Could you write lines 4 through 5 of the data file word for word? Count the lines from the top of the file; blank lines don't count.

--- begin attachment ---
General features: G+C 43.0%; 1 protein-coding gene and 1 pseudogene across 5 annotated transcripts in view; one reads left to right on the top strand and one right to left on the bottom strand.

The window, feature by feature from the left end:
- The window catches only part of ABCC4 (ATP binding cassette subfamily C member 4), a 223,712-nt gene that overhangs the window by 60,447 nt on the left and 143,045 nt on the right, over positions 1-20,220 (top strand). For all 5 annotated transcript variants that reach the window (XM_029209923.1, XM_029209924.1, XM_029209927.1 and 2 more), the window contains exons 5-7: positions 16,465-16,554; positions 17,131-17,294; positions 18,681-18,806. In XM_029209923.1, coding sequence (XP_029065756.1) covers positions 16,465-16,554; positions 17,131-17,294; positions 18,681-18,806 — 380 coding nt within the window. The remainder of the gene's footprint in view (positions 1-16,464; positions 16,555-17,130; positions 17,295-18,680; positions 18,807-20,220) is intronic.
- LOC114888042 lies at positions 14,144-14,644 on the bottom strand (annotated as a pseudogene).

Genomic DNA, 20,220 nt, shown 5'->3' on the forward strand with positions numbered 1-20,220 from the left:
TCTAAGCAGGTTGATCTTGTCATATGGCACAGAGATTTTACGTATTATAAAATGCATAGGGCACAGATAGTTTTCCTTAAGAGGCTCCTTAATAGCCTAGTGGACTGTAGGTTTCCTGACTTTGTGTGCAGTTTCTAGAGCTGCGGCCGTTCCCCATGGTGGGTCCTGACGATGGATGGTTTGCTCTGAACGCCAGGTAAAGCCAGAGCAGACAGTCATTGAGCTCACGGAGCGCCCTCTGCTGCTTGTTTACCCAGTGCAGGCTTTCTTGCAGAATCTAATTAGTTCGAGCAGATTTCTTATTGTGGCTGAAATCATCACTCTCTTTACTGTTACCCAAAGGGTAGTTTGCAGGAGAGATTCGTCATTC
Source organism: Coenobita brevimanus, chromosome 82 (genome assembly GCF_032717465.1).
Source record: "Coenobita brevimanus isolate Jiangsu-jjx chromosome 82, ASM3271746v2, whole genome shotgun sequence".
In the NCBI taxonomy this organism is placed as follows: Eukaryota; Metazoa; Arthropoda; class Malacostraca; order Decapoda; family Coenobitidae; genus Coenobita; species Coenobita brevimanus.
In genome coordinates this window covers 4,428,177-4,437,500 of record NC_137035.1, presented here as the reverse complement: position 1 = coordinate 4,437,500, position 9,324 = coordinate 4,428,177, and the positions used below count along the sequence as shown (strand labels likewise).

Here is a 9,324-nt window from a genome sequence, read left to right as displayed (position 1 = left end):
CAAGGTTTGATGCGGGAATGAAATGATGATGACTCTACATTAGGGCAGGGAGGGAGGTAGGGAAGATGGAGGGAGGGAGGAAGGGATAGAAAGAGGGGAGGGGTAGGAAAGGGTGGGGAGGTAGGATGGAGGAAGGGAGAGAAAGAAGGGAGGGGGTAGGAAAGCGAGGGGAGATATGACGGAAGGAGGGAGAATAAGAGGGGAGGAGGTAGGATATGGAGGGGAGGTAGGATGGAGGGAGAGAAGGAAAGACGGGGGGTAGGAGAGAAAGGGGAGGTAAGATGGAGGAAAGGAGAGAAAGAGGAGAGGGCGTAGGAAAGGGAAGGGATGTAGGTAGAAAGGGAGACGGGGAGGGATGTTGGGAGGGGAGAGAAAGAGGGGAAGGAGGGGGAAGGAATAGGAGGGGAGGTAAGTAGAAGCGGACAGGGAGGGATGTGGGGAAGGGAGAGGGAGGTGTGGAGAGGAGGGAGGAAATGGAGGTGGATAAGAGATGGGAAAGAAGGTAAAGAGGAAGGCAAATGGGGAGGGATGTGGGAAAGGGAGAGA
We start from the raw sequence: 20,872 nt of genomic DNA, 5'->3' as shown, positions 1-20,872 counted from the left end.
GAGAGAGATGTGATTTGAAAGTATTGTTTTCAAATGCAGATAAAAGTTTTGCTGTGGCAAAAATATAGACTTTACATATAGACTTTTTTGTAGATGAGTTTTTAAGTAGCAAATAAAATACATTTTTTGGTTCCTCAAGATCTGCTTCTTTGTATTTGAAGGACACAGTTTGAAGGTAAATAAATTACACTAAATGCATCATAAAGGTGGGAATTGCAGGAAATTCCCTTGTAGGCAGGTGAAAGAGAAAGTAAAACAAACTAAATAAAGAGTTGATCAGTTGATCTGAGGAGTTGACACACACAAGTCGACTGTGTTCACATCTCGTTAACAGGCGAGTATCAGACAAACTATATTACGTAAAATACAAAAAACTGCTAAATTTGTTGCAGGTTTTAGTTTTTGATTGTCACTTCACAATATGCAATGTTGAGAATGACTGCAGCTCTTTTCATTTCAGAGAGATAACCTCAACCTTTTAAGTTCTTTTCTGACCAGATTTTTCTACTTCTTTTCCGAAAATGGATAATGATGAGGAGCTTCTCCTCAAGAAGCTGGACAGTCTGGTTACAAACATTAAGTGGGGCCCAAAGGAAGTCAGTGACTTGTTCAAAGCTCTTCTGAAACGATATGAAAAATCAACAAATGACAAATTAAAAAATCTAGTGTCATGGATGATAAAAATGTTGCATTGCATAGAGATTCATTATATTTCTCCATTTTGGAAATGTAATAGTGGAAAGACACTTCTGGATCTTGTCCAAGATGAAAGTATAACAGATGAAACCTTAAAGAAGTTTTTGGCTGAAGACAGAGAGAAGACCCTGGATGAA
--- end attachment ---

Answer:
- LOC114888042 lies at positions 14,144-14,644 on the bottom strand (annotated as a pseudogene).

Genomic DNA, 20,220 nt, shown 5'->3' on the forward strand with positions numbered 1-20,220 from the left: